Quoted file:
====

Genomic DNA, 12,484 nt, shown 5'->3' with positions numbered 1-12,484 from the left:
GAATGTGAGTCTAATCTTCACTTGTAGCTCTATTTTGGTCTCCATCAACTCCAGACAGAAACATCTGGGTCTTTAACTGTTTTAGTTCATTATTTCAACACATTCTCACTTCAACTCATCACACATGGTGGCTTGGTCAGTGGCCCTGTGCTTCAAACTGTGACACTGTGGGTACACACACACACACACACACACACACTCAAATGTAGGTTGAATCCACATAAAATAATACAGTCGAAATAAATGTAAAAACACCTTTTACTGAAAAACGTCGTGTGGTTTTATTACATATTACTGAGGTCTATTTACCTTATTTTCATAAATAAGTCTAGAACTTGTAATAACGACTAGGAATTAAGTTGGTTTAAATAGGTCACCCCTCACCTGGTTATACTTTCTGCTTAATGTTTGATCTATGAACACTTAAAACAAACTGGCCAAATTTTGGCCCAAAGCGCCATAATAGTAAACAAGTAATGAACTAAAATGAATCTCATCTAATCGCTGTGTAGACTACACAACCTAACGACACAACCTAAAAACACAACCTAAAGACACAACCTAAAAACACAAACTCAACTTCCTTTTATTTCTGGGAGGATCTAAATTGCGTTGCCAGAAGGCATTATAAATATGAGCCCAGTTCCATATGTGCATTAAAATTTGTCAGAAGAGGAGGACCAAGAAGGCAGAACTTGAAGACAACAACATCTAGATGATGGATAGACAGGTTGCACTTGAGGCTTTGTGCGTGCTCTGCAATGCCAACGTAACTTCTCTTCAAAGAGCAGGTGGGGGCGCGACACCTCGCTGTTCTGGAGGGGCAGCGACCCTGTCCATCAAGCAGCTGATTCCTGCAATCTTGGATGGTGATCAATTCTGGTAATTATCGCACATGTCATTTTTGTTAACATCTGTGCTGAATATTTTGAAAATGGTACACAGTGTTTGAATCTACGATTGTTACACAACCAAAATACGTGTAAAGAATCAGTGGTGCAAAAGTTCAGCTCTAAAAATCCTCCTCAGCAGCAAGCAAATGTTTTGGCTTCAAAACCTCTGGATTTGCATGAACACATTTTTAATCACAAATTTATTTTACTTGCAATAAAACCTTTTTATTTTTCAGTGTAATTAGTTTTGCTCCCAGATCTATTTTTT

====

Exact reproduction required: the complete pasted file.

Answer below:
Genomic DNA, 12,484 nt, shown 5'->3' with positions numbered 1-12,484 from the left:
GAATGTGAGTCTAATCTTCACTTGTAGCTCTATTTTGGTCTCCATCAACTCCAGACAGAAACATCTGGGTCTTTAACTGTTTTAGTTCATTATTTCAACACATTCTCACTTCAACTCATCACACATGGTGGCTTGGTCAGTGGCCCTGTGCTTCAAACTGTGACACTGTGGGTACACACACACACACACACACACACACTCAAATGTAGGTTGAATCCACATAAAATAATACAGTCGAAATAAATGTAAAAACACCTTTTACTGAAAAACGTCGTGTGGTTTTATTACATATTACTGAGGTCTATTTACCTTATTTTCATAAATAAGTCTAGAACTTGTAATAACGACTAGGAATTAAGTTGGTTTAAATAGGTCACCCCTCACCTGGTTATACTTTCTGCTTAATGTTTGATCTATGAACACTTAAAACAAACTGGCCAAATTTTGGCCCAAAGCGCCATAATAGTAAACAAGTAATGAACTAAAATGAATCTCATCTAATCGCTGTGTAGACTACACAACCTAACGACACAACCTAAAAACACAACCTAAAGACACAACCTAAAAACACAAACTCAACTTCCTTTTATTTCTGGGAGGATCTAAATTGCGTTGCCAGAAGGCATTATAAATATGAGCCCAGTTCCATATGTGCATTAAAATTTGTCAGAAGAGGAGGACCAAGAAGGCAGAACTTGAAGACAACAACATCTAGATGATGGATAGACAGGTTGCACTTGAGGCTTTGTGCGTGCTCTGCAATGCCAACGTAACTTCTCTTCAAAGAGCAGGTGGGGGCGCGACACCTCGCTGTTCTGGAGGGGCAGCGACCCTGTCCATCAAGCAGCTGATTCCTGCAATCTTGGATGGTGATCAATTCTGGTAATTATCGCACATGTCATTTTTGTTAACATCTGTGCTGAATATTTTGAAAATGGTACACAGTGTTTGAATCTACGATTGTTACACAACCAAAATACGTGTAAAGAATCAGTGGTGCAAAAGTTCAGCTCTAAAAATCCTCCTCAGCAGCAAGCAAATGTTTTGGCTTCAAAACCTCTGGATTTGCATGAACACATTTTTAATCACAAATTTATTTTACTTGCAATAAAACCTTTTTATTTTTCAGTGTAATTAGTTTTGCTCCCAGATCTATTTTTT